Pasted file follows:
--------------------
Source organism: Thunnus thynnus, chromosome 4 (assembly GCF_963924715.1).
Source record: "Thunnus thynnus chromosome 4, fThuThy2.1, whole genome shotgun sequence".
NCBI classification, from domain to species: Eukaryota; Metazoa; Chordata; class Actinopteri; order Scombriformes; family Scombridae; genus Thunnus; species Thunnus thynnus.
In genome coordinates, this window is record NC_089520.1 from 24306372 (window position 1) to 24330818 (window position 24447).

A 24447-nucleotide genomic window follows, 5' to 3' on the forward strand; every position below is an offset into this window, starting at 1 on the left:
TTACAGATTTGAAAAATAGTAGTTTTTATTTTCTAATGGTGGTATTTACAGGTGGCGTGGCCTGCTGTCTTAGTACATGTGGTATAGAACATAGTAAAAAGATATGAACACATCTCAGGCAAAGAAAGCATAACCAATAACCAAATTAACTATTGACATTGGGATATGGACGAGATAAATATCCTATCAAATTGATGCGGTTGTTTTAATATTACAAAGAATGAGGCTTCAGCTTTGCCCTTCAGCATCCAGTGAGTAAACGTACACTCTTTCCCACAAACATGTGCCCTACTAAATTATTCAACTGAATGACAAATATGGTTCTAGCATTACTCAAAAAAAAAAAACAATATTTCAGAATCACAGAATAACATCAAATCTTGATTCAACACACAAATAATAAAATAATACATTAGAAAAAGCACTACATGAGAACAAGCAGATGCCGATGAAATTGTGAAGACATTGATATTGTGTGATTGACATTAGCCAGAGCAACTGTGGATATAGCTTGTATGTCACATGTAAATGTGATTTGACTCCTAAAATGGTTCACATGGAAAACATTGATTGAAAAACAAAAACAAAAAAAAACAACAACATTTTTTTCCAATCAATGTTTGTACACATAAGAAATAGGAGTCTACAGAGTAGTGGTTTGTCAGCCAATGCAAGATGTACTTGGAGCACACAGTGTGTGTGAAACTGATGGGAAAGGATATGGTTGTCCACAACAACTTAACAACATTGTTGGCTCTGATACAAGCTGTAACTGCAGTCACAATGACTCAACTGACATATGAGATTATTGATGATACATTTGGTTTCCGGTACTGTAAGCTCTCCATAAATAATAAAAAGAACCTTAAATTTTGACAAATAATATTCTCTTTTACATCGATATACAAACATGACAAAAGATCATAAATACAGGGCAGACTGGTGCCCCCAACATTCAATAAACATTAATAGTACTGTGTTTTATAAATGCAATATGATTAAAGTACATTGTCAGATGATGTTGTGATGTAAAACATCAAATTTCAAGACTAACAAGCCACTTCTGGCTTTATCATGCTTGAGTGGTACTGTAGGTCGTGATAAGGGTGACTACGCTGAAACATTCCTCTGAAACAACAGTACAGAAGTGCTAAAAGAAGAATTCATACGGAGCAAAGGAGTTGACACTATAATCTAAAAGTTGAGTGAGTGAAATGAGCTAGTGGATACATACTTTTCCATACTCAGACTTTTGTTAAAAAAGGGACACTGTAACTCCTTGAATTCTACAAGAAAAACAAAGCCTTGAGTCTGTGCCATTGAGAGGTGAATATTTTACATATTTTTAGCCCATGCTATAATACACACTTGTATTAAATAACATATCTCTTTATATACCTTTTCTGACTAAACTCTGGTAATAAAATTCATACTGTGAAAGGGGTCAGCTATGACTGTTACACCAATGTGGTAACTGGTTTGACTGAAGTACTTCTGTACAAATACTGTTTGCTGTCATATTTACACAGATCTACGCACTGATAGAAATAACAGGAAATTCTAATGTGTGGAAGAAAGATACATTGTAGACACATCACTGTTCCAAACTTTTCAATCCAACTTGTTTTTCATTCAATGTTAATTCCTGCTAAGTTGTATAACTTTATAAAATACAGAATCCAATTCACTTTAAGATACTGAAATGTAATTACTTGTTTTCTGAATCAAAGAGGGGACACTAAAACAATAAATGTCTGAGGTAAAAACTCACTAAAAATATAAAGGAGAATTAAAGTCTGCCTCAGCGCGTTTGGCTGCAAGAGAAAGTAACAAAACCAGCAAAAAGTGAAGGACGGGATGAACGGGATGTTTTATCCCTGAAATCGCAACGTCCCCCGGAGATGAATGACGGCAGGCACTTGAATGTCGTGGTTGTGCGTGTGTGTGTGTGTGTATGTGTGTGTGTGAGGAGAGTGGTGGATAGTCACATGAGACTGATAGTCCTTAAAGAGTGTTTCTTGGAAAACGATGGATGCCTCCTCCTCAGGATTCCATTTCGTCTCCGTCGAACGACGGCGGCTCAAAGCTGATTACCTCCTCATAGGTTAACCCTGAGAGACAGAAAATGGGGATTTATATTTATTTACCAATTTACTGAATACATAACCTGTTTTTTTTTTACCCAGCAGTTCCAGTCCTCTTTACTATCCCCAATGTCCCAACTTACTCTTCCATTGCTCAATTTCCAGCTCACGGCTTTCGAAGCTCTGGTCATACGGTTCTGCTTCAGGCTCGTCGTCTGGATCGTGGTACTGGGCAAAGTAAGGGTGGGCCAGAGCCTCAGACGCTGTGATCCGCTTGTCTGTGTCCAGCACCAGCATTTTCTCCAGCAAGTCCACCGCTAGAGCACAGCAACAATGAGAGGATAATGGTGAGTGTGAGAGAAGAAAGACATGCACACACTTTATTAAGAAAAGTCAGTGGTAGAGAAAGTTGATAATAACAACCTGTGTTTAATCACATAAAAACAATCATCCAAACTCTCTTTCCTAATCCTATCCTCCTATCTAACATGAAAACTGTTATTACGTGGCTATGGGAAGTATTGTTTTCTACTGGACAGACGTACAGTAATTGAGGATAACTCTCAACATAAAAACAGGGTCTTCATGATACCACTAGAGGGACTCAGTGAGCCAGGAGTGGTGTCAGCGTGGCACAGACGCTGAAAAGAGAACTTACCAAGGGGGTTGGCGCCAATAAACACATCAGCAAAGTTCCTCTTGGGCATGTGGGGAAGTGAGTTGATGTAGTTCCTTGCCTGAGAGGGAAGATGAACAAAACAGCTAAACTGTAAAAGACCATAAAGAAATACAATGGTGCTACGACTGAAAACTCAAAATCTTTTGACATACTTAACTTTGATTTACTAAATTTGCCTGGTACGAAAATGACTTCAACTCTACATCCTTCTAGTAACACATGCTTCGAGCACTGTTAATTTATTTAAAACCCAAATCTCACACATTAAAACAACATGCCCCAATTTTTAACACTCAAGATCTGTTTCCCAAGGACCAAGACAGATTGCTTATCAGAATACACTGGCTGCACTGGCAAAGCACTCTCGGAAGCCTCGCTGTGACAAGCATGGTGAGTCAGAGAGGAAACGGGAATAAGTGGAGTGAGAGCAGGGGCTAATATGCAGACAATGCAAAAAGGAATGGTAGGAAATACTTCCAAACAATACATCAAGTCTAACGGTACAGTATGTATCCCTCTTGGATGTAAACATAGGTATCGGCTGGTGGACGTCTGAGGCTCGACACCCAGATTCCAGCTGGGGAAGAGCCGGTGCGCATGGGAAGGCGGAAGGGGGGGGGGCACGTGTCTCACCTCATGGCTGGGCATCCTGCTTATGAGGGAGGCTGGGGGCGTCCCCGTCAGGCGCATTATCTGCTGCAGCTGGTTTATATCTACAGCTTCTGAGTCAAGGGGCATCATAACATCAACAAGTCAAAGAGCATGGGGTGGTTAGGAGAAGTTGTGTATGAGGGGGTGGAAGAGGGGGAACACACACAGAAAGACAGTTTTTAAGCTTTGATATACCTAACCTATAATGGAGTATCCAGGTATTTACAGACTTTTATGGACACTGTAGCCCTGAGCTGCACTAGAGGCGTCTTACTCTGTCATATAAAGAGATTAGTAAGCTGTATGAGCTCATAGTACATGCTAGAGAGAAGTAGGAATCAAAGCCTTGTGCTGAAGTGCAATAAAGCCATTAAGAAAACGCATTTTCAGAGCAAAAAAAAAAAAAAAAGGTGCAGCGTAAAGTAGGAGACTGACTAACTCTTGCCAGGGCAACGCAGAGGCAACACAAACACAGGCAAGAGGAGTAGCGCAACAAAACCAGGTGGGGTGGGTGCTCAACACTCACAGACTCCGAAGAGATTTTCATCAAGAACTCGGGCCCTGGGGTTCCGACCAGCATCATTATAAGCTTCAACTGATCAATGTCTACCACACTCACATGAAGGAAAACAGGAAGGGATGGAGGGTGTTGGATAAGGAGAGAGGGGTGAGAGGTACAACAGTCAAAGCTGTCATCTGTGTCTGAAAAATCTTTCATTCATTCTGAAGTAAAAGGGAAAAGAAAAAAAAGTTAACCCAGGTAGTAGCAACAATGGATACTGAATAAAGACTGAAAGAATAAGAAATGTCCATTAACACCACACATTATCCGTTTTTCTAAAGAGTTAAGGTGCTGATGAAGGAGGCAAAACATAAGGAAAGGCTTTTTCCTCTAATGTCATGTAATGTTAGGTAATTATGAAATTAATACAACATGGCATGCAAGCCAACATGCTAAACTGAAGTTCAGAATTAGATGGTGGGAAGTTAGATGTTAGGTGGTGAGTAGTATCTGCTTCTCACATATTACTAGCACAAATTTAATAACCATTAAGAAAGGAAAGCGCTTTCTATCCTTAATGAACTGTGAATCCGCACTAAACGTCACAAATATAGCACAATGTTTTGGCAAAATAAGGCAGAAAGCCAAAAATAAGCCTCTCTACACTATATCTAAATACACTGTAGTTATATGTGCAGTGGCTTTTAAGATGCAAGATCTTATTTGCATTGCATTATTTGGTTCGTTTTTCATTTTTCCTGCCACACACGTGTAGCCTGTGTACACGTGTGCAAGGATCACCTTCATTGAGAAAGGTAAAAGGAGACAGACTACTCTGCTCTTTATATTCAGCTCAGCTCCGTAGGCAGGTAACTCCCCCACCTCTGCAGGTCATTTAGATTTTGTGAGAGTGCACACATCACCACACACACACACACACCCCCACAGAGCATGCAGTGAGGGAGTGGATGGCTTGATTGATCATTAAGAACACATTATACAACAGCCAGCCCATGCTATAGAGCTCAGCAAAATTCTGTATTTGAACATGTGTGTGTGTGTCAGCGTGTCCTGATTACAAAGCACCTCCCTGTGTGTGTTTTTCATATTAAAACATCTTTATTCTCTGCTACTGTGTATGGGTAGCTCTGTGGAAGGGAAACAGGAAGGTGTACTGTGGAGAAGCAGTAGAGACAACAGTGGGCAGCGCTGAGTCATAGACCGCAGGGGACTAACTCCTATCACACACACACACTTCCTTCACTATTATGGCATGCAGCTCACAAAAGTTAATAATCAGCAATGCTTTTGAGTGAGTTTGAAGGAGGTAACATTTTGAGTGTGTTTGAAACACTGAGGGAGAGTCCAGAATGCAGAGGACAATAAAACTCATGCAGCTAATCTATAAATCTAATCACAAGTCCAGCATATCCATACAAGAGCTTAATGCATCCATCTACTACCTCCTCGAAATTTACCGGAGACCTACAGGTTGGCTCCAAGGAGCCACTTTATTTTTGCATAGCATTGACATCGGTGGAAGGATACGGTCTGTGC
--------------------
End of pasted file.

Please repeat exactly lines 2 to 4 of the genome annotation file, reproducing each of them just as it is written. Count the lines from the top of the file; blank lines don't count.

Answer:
Source record: "Thunnus thynnus chromosome 4, fThuThy2.1, whole genome shotgun sequence".
NCBI classification, from domain to species: Eukaryota; Metazoa; Chordata; class Actinopteri; order Scombriformes; family Scombridae; genus Thunnus; species Thunnus thynnus.
In genome coordinates, this window is record NC_089520.1 from 24306372 (window position 1) to 24330818 (window position 24447).